Blogging about personal finance has never been a lifelong goal or dream, and yet here I find myself. To understand where I’m at now, and why I’m doing this, it makes sense to start from the beginning. I grew up in a single parent household with my younger brother. Some times were better than others. I won’t lie and say my upbringing was a catastrophe because it wasn’t. However, looking back on it now, and knowing what I know now, I can confidently say our family was treading water when it came to finances. Through observation and experience, I absorbed bad financial habits. Wealth is passed down, but so is poverty. That’s an important theme that drives my philosophy on money. I won’t bore you with the details of my adolescent years, so let’s get to the first major life decision.
Did I go to college? Yes, but not yet! I did not attend university at 18 right after high school. There were a few reasons why. I didn’t know what I wanted to do with my life. I didn’t have any money, nor did my family. I didn’t feel comfortable taking out student loans, either. So I enlisted in the military. It was a tough four years which included two deployments to Iraq, but I managed to pull through. These years were interesting, financially. It was the first steady paycheck I’d ever received. I took out a car loan on a used truck with an absolutely terrible interest rate. I spent all my money on clothes, partying, eating out, and who knows what. There is nothing I bought in my early twenties that I still have with me today other than stories of my glory days. These were my years of financial blunders, and I learned a ton of lessons from them.
After my years of service I was ready to go back to school. Being a tech nerd, I chose to study Computer Science at University of North Carolina Wilmington (UNCW), where I earned a Bachelor of Science degree with honors. Most of my bad money habits continued during these years, with one saving grace. I didn’t have any student loans! I didn’t need them as the G.I. Bill payed my way through school. I know, I know. Lucky me, right? Just don’t forget what I had to do to earn that money. There were other expenses, anyways. Big ones. I got married and we bought our first home. My wife was already full time in her career in medicine, and I was coasting through college with no debt. We were young, we had our own house, no kids, and some disposable income to burn. And we did. We burned it! The major financial takeaway from these years is that I wish we had saved and invested more. Or any. Any would have been good!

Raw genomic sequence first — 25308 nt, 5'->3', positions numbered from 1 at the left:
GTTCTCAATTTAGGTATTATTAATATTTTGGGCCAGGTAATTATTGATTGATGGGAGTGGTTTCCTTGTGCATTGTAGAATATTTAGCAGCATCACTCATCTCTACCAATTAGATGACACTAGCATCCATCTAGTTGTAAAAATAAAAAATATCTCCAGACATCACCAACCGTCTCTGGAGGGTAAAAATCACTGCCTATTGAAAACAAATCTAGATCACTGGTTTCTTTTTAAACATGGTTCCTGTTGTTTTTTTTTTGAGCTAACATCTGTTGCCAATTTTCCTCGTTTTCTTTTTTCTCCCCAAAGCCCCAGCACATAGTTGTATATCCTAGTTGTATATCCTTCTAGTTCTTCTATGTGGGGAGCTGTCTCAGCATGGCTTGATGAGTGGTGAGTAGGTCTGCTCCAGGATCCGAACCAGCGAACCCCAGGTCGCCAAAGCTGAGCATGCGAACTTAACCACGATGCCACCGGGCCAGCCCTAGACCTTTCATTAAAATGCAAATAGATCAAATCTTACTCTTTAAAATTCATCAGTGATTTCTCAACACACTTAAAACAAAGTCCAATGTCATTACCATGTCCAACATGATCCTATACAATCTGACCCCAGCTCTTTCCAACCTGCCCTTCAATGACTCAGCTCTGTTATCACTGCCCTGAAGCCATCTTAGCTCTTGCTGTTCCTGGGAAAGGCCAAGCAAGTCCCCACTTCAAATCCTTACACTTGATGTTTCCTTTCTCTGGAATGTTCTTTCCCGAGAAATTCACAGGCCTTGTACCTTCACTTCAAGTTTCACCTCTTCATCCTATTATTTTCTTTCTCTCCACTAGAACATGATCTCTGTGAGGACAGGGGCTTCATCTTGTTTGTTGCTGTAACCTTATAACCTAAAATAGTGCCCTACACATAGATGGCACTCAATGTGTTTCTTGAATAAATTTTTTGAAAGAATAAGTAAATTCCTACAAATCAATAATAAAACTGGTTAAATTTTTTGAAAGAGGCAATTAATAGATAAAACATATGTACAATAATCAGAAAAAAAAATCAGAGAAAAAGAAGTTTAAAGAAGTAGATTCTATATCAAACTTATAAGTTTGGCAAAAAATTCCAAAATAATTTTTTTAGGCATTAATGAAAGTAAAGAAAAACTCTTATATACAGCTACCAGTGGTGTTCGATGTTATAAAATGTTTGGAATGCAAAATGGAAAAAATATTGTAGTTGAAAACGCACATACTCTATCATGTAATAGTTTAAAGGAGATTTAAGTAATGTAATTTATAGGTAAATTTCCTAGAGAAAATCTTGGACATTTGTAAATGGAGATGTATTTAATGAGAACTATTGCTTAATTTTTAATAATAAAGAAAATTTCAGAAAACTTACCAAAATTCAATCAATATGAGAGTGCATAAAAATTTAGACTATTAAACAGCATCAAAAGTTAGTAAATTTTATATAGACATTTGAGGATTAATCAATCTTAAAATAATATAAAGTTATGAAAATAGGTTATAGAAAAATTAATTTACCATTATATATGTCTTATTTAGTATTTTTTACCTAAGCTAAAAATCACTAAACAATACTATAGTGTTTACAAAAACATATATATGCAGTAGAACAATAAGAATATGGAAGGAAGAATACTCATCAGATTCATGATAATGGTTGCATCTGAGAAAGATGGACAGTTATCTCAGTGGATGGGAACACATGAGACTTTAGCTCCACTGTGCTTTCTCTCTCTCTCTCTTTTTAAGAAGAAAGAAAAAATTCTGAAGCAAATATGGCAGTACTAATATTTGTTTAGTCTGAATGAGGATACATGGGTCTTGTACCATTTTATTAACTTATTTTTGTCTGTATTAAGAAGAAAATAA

After graduating, I started working for a private software company in the state I now call home, North Carolina. We moved once or twice. Rented our home. Sold it. Then we bought another. We started having kids, too. Back to back to back. Three kids who are all two years apart. Life started to get complex. We were making good money, but we still had bad habits. And now we had more than ourselves to think about. And then one day it just hit me. Why did we have maxed out credit cards, no savings, minimal retirement, and we were supposedly “doing well”? These questions, and the research that followed, urged me down the path of financial education and getting my financial situation under control. Now I’m coasting again, this time towards millionaire status. But before I get there, I wanted to start sharing my knowledge in the hopes that others will learn from my mistakes much earlier than I did. I didn’t work on Wall Street. Nobody showed me the ropes. I had to learn everything the hard way. So here we are. A person who was really bad with money, 14 years later, is starting a blog on how not to be bad with money. Wish me luck!